international > Multi-Cap > Value
Q: What is the history of the fund and how has the MainStay International Opportunities Fund evolved since its inception?
We launched the MainStay International Opportunities Fund as an actively managed mutual fund back in October 2007, to provide investors with the opportunity to invest in the international markets in a non-traditional way—utilizing short selling. The fund started out as an institutional separate account. Currently, it has $384 million under management. We have always managed the fund using a quantitative investment process, and over time we have added more fundamental analysis to the process. In the past, our investment approach used to be more technical, more trend following and the process has matured over time, especially after the financial crisis in 2009. Today, we take a much more sophisticated approach to tactical risk management and optimization. We have a team of portfolio managers and analysts with expertise in the long-short space. They add tremendous value to the process, particularly around what we call ‘blind spot management.’ The model we use has been built and refined over the last 14 years. Essentially, we combine relative value and in-depth awareness of global trends, with prudent portfolio construction across our platform, to produce strong returns for our investors.
Q: Why should U.S. investors invest in international markets?
If you look at the U.S. today, versus other developed markets, other markets have underperformed the U.S. for the last five years at least. That gives us reason to think there may be a rebound in some of these other markets. For example, in this latest economic cycle, Europe has lagged the U.S. and the U.S. has done quite well over the last three or four years, so we believe there’s a chance for Europe to start leading the charge going forward. In terms of Europe, there’s some promise from the European Central Bank, which may lead to a quantitative easing approach similar to what we’ve seen in the U.S. We’ve already seen this being priced-in recently in the German bond market. Correlation benefit or diversification benefit from investing internationally varies depending on how risky markets are. During the financial crisis there weren’t a lot of diversification opportunities and everybody was pretty much 90% correlated. However, I believe as markets have stabilized, the correlation benefits of international investing have improved and there is significant opportunity.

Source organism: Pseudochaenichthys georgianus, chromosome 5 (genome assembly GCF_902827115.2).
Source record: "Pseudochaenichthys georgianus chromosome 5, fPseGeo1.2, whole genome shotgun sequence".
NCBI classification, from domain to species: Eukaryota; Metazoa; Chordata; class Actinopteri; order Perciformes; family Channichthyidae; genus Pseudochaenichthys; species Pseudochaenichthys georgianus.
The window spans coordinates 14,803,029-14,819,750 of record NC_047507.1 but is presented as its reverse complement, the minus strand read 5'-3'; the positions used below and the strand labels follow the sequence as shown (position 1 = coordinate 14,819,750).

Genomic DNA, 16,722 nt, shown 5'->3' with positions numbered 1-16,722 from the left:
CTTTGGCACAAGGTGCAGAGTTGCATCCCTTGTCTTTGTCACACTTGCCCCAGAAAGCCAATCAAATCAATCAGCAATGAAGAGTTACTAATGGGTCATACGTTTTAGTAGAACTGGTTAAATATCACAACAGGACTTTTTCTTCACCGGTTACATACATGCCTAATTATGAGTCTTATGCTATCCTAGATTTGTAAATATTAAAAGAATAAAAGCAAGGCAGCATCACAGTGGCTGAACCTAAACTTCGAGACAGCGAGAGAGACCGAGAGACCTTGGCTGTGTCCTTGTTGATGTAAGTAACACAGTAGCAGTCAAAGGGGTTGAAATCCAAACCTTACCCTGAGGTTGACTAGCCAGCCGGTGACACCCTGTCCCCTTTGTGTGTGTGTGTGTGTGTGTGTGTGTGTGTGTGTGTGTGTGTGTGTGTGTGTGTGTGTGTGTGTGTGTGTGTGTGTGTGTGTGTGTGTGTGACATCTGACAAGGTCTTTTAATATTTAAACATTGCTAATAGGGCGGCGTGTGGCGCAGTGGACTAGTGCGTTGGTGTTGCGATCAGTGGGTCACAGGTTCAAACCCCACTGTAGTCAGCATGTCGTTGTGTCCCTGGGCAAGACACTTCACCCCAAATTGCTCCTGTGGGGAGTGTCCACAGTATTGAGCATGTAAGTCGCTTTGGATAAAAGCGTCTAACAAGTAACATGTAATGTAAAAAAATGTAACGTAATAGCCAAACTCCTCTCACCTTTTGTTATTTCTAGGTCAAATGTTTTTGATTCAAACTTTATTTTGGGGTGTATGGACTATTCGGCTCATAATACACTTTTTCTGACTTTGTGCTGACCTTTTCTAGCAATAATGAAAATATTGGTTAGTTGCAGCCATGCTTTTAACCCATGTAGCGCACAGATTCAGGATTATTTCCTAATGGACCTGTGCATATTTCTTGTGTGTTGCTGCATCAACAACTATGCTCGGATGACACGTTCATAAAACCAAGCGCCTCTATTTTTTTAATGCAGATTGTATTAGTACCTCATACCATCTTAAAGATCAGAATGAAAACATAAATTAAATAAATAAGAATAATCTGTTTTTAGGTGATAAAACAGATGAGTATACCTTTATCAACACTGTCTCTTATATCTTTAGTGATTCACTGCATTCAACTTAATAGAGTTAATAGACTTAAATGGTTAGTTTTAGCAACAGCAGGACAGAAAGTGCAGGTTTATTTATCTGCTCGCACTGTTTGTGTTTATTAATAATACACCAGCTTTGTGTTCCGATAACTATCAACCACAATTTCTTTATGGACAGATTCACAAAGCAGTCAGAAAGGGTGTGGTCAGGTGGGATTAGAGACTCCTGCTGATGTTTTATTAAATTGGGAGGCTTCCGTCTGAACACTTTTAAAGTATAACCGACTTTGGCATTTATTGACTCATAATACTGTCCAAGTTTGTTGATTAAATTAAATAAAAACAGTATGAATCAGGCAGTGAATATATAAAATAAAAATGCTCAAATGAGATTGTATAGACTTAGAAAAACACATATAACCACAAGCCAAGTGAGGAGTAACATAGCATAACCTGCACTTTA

Q: Which international markets do you include?
We start with the developed markets but exclude the U.S. and Canada as determined by MSCI Inc., the keeper of reference indexes. We can invest up to 10% in emerging markets. We don’t invest in frontier markets in this fund, however, we do manage the MainStay Emerging Markets Opportunities Fund, which is run using a similar strategy and does invest in emerging opportunities.
Q: What kind of opportunities are you seeking?
For us the opportunity is about investing long and short. It’s an enormous advantage to have the ability to short in the fund. Right now we’re creating a lot of the alpha on the short side, which is allowing us to provide better returns than other funds in our peer group. As one of only a handful of long-short funds in the international universe, we see a lot of opportunities that other managers are overlooking because they don’t have a mandate to short securities. They can only underweight the stocks they don’t like. We have the opportunity to add significant alpha by shorting in the fund. In the international space, there’s a huge opportunity to short securities both in the large and the small cap space and investors in our fund can benefit from that. Shorting basically makes up half of our effort, so it’s been half of our returns over the last three years.